How does biomass work

How does biomass work

Used for the longest period of time as a renewable energy, biomass energy extraction is plain procedure. Biomass covers a broad spectrum which ranges from agriculture, trees and sewer processing wastes. It may sound bizarre with all the hype surrounding this form of energy, but in reality, as said, this process of harnessing energy is anything but complicated.

This valuable commodity is trapped inside plants and animal feces which could also be categorized as organic material, and could be used freely and immediately. Three main constituents of biomass are water, carbon dioxide and energy from the sun. As we all know photosynthesis is the process in which the chlorophyll in plants absorbs the light from sun by converting carbon dioxide into starch, also producing biomass. And as the starch is used up in chemical reactions, the carbon dioxide which was initially absorbed is released back to the atmosphere. This energy is multipurpose; could be used to produce heat or light, or even electricity.

There are various types of biomass which can include wood, grass, food waste, paper; virtually anything that is usually considered as ‘trash.’ Most common way of extracting the energy from this list of paraphernalia would be through combustion, that is, burning them. This method, however, is not advised due to the energy loss during the combustion, and not to mention the environmental hazards it may cause. Another, more effective way of reaping this energy is to form an amalgamation of coal and biomass, and then combusting it, this method, called co-firing, is less contaminating. Methane, another fuel, is made by the process of hydrogasification which is achieved by making the carbon in biomass react with hydrogen gas. Plants may also be converted into oil, which can further be used as fuel. This process, the result of reaction between the biomass and carbon monoxide, is more commonly known as hydrogenation, as defined by

Biochemical processing uses micro-organisms to act upon sewer or related waste, and encapsulates the gas released by the process and uses it as energy. In opposition to burning, plants may also be diffused with water and as a result the created energy may be transformed into other useful forms of energy. A very common example of using biomass for energy purposed would be to burn garbage and the resulting steam used to generate electricity. Of the total energy consumption in the world, 15 percent has been accounted for by biomass. Developed countries rely less on biomass as compared to the developing countries, some of which use biomass as their major source of energy. Recently, many scientists and researchers have diverted their attention to biomass, mostly because it is renewable and in abundance, compared to other sources such as oil, which is already deficient.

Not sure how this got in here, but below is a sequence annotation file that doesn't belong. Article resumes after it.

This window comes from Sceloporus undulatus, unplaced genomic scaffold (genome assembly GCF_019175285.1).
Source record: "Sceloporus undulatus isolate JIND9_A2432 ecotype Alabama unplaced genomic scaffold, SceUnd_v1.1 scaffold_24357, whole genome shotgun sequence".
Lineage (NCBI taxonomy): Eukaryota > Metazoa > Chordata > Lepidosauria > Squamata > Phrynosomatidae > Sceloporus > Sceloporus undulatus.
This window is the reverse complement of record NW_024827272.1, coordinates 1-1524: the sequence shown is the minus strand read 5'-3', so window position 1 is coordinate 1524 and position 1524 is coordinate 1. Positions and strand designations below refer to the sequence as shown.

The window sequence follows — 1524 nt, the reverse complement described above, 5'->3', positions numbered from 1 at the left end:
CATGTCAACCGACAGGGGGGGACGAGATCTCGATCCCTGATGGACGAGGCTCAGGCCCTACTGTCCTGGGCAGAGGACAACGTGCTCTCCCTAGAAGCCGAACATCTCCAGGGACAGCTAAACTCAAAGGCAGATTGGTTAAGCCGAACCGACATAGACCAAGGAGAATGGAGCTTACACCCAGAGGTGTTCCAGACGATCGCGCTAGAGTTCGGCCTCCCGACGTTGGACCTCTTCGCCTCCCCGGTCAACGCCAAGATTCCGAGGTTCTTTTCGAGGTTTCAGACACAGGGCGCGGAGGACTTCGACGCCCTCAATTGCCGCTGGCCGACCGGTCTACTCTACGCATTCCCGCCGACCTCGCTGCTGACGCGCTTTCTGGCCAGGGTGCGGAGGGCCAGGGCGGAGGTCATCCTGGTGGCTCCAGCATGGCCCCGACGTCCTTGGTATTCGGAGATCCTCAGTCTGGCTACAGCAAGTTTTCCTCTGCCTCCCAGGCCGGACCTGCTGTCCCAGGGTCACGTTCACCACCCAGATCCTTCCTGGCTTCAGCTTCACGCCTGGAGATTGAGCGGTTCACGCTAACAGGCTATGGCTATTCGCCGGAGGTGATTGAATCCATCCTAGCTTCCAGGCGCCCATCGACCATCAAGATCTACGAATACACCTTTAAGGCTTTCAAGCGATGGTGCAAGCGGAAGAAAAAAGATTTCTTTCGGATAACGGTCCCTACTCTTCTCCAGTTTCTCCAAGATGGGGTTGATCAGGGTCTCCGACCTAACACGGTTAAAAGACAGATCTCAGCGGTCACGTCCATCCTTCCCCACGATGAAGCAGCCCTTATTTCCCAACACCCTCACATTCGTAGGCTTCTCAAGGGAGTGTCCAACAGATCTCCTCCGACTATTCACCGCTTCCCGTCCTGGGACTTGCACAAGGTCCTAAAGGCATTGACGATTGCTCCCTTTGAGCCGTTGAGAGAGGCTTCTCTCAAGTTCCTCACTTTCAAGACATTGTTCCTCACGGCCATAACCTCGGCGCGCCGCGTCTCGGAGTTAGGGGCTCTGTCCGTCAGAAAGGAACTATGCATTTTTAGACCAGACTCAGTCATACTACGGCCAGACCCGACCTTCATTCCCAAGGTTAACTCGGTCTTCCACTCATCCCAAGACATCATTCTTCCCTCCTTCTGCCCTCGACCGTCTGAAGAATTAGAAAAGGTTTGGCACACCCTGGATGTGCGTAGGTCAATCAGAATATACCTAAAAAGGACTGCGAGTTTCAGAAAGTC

Technologies to utilize biomass energy have started a new era, instead of leaving the waste as it is and creating more pollution, Humans have managed to find a way to turn the tables even making this waste into something useful. Hopefully the overview on the workings of biomass will make you realize that recycling is crucial in this point of time.


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    izzy shohet Says:

    this website is so awesome! me and my bezzy, are doing a project on biomass and this site is the best we’ve used so far, thanks. izzy


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